Not to be outdone, the Southern heritage group Sons of Confederate Veterans (SCV) launched a letter-writing campaign to Alabama Gov. Bob Riley and various state and local prosecutors, demanding Dowdell’s arrest on hate crime charges.

“Councilman Dowdell violates every tenet of decent human behavior.  He showed a dangerous propensity for taking the law into his own hands,” read the form letter drafted by SCV Alabama Division Commander Robert Reames. “We believe this crime was motivated by hate, and want to see justice done.”

Last week, New Jersey-based neo-Nazi radio host and notorious blowhard Hal Turner faxed a letter to the Auburn Police Department announcing that he’s “considering” bringing the Ku Klux Klan, neo-Nazis, and skinheads to Auburn to protest Dowdell at the next scheduled meeting of the Auburn City Council, which is coming up fast: Tuesday, May 5.

“I don’t care who they send, I’ll be there,” Dowdell told Hatewatch. “The FBI is involved, so I hope and pray my safety will be ensured. I’ll tell you what, though. I’ve never seen anything of this magnitude. I’ve been called every name under the sun except one — a child of God.”

  • shannon

    These are gravesites of our family members, we as Americans have a right to honor them as we see fit without having flowers,flags or any other item stolen.i do not hate anyone only ask to be able to honor my great great grandfather as I see fit.

  • Danny

    Going to Alabama and asking them to change their flag is the same thing as going to any other state and saying change your flag. When i was growing up people always said be proud of who you are and what you are.So my family fought and died for the Confederate are you saying i shouldn’t be proud of them? The flag is a sign of southern pride but then people are uneasy about what southern pride is.Southern pride is the same as wearing the union flag and saying “it’s northern pride” when some one asks you why you’re wearing it. Alabama should be able to keep their flag it’s a sign of there heritage not a sign of hate. I understand where civil rights activists are coming from but, slavery has ended that flag is a memorial for the ancestors that died. I honestly wish people could just leave it alone. Would you guys walk up to a Christian and say take off your cross cause i’m not christian and i don’t think your right? That’s exactly what people are doing. BE PROUD OF WHO YOU ARE.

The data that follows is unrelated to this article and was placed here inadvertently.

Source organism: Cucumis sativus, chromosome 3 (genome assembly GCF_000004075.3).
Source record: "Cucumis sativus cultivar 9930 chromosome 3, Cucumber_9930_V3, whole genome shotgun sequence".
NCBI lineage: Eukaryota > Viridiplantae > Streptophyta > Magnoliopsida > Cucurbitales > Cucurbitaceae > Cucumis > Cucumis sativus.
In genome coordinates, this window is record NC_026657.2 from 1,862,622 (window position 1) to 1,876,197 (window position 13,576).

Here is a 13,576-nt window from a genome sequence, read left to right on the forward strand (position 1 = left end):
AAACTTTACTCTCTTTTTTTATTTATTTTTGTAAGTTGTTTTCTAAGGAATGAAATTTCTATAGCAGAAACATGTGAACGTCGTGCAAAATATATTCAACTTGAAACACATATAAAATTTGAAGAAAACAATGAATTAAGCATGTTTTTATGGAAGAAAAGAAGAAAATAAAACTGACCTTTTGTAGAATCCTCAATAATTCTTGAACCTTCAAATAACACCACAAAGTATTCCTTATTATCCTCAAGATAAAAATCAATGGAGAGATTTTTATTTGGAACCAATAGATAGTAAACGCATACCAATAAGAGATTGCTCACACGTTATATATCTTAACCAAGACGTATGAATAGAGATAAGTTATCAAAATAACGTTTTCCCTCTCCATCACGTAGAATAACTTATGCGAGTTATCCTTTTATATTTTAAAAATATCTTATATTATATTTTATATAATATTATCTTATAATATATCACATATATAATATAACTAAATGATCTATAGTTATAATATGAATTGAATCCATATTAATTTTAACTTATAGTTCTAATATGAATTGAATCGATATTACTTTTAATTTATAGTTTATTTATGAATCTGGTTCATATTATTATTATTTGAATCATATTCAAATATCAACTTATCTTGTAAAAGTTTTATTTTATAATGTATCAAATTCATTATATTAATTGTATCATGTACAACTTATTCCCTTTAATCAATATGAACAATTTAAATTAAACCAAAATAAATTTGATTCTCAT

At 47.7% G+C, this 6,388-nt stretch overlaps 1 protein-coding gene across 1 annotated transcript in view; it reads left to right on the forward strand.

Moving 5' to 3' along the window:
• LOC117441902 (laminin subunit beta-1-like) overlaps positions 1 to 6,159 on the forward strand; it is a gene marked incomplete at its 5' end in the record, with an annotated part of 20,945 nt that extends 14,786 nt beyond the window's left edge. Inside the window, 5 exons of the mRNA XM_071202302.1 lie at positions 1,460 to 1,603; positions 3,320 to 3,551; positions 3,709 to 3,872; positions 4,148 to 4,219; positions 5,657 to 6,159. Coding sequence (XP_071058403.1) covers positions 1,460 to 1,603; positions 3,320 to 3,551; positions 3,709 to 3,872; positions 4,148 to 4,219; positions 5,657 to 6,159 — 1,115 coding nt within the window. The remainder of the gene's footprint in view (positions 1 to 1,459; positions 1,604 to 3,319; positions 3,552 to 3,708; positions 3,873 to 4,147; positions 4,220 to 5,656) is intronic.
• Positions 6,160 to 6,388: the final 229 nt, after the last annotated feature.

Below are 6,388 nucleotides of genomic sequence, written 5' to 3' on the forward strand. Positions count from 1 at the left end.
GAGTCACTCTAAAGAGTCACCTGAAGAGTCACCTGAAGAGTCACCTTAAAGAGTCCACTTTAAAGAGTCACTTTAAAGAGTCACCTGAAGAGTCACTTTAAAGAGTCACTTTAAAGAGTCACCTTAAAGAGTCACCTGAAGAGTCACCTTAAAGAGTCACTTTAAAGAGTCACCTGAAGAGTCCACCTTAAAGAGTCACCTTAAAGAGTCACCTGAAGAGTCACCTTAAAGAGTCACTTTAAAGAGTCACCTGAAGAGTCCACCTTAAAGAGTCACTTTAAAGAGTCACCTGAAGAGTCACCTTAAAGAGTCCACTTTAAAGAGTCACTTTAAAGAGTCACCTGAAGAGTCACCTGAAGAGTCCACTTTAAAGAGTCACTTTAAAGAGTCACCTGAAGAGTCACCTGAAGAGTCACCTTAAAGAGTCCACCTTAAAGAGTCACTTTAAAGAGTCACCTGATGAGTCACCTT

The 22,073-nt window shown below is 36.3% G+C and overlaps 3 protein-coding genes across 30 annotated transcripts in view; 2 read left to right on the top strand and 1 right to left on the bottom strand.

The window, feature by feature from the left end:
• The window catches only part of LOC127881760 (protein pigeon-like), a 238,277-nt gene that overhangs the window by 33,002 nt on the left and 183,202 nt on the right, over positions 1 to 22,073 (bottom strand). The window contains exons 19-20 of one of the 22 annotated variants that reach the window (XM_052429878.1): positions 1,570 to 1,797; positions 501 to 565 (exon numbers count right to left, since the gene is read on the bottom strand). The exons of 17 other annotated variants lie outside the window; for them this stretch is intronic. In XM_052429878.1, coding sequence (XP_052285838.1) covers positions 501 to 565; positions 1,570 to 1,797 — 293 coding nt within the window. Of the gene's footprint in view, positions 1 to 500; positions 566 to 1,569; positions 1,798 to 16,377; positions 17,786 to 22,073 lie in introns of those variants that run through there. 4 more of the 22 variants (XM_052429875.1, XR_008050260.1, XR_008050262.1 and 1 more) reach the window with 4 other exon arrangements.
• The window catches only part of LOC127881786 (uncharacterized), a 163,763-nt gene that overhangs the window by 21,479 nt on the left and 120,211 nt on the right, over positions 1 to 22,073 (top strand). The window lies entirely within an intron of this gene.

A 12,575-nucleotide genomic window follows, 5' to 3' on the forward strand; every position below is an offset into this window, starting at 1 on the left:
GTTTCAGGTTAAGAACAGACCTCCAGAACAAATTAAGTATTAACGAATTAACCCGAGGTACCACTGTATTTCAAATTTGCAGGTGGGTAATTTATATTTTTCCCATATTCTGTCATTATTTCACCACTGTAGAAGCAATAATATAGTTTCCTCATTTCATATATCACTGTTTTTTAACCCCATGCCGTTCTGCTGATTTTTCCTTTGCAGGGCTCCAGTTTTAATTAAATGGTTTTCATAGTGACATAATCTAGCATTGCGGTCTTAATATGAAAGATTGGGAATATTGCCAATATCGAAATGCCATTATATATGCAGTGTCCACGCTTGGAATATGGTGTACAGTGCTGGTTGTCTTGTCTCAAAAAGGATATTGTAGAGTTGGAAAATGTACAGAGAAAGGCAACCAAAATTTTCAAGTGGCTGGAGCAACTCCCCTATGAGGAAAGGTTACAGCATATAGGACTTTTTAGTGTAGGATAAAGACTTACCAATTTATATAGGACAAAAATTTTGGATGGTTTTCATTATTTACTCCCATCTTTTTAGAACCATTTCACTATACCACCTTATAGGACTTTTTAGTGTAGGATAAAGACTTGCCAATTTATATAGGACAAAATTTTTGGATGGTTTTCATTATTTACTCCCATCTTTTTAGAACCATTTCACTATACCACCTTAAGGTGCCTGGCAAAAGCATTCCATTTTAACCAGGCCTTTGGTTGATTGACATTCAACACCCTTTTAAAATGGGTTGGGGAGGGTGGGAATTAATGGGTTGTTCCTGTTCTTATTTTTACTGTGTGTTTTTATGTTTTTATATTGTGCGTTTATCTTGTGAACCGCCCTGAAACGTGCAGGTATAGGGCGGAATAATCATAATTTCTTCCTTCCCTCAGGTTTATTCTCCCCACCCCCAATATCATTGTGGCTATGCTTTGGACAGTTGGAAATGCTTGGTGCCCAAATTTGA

• Khadian Parchment

    Call me KP. I am doing a college sociology research paper on skin heads and came across this blog, I would like to speak to different people who practice and participate in skin head activities and lifestyle. Yes I am black (Jamaican), US Army veteran 2001-2007. Email would be awesome. Thank you.

    kparchment@yahoo.com

  • jim meadows